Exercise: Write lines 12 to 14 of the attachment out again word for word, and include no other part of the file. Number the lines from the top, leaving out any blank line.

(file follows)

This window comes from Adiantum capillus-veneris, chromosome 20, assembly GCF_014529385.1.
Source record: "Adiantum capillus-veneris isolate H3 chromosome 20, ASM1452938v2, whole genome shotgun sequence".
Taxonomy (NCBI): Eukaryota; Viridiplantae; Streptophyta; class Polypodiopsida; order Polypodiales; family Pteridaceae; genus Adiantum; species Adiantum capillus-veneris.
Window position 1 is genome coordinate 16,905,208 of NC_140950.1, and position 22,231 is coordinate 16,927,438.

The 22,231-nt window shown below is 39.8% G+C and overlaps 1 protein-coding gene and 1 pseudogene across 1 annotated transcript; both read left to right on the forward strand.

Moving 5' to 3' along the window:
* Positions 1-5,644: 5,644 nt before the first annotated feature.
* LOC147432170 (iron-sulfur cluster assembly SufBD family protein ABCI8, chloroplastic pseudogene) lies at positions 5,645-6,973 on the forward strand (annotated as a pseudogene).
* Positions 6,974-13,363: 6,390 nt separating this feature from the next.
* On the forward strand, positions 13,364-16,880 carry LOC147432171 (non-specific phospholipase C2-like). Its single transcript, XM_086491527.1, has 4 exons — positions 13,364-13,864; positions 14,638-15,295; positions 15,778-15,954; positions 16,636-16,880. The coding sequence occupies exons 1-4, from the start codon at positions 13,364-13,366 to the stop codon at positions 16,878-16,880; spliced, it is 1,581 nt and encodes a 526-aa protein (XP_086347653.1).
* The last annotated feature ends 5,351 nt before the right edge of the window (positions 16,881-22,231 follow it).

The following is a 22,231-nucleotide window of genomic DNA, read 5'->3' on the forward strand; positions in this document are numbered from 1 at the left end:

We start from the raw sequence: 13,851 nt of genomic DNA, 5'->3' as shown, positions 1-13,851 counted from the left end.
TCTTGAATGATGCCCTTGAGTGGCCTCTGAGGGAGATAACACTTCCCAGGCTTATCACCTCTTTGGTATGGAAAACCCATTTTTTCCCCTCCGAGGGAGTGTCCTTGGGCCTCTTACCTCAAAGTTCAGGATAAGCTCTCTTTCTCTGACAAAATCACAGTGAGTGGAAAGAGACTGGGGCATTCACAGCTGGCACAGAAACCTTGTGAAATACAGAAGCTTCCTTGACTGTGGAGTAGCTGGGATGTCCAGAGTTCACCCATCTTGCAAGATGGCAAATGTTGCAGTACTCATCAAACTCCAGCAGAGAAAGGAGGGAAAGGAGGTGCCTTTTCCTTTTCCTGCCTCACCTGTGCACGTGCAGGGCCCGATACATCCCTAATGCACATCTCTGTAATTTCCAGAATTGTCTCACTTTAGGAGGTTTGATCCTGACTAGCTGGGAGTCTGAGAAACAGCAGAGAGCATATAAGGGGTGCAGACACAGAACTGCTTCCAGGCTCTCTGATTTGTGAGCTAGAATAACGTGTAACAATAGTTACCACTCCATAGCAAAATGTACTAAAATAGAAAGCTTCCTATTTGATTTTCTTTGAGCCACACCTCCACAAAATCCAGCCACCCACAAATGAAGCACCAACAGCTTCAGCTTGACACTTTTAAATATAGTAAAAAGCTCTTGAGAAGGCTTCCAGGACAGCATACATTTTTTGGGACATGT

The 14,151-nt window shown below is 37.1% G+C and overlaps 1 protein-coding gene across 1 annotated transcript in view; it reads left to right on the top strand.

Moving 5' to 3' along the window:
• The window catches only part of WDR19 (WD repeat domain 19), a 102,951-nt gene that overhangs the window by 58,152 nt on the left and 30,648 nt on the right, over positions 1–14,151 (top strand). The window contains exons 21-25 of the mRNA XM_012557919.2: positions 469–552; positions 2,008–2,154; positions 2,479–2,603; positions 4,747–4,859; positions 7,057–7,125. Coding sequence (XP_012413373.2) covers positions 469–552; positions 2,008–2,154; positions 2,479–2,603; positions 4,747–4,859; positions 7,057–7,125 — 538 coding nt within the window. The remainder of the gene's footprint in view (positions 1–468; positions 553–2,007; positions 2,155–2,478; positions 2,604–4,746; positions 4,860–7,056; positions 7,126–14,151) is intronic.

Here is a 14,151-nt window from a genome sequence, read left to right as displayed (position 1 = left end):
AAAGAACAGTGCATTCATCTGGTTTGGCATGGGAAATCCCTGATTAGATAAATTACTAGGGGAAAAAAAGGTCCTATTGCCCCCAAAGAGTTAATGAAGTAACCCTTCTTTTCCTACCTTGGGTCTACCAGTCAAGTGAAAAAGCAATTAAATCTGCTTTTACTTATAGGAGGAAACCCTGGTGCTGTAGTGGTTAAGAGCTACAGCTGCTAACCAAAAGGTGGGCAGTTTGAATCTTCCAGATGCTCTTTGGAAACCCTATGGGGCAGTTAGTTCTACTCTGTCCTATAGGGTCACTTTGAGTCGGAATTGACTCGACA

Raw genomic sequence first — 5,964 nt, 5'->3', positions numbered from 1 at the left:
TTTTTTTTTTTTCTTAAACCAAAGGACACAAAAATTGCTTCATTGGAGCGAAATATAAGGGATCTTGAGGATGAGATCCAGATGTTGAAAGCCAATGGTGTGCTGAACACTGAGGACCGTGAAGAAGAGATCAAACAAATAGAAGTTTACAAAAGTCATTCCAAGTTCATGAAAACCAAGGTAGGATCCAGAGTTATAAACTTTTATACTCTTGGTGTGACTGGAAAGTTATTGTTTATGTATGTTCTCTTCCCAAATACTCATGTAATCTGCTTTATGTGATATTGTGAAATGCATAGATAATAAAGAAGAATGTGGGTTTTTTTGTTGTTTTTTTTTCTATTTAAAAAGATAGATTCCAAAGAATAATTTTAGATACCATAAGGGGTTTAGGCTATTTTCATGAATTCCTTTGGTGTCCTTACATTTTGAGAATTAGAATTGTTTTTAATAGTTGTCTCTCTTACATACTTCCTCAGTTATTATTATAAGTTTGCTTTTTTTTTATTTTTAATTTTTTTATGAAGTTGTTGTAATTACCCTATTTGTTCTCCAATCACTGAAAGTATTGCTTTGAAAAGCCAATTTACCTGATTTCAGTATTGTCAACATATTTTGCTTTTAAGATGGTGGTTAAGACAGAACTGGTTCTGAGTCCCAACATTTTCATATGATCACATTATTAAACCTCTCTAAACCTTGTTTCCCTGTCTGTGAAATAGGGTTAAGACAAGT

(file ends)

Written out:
The following is a 22,231-nucleotide window of genomic DNA, read 5'->3' on the forward strand; positions in this document are numbered from 1 at the left end:

We start from the raw sequence: 13,851 nt of genomic DNA, 5'->3' as shown, positions 1-13,851 counted from the left end.
TCTTGAATGATGCCCTTGAGTGGCCTCTGAGGGAGATAACACTTCCCAGGCTTATCACCTCTTTGGTATGGAAAACCCATTTTTTCCCCTCCGAGGGAGTGTCCTTGGGCCTCTTACCTCAAAGTTCAGGATAAGCTCTCTTTCTCTGACAAAATCACAGTGAGTGGAAAGAGACTGGGGCATTCACAGCTGGCACAGAAACCTTGTGAAATACAGAAGCTTCCTTGACTGTGGAGTAGCTGGGATGTCCAGAGTTCACCCATCTTGCAAGATGGCAAATGTTGCAGTACTCATCAAACTCCAGCAGAGAAAGGAGGGAAAGGAGGTGCCTTTTCCTTTTCCTGCCTCACCTGTGCACGTGCAGGGCCCGATACATCCCTAATGCACATCTCTGTAATTTCCAGAATTGTCTCACTTTAGGAGGTTTGATCCTGACTAGCTGGGAGTCTGAGAAACAGCAGAGAGCATATAAGGGGTGCAGACACAGAACTGCTTCCAGGCTCTCTGATTTGTGAGCTAGAATAACGTGTAACAATAGTTACCACTCCATAGCAAAATGTACTAAAATAGAAAGCTTCCTATTTGATTTTCTTTGAGCCACACCTCCACAAAATCCAGCCACCCACAAATGAAGCACCAACAGCTTCAGCTTGACACTTTTAAATATAGTAAAAAGCTCTTGAGAAGGCTTCCAGGACAGCATACATTTTTTGGGACATGT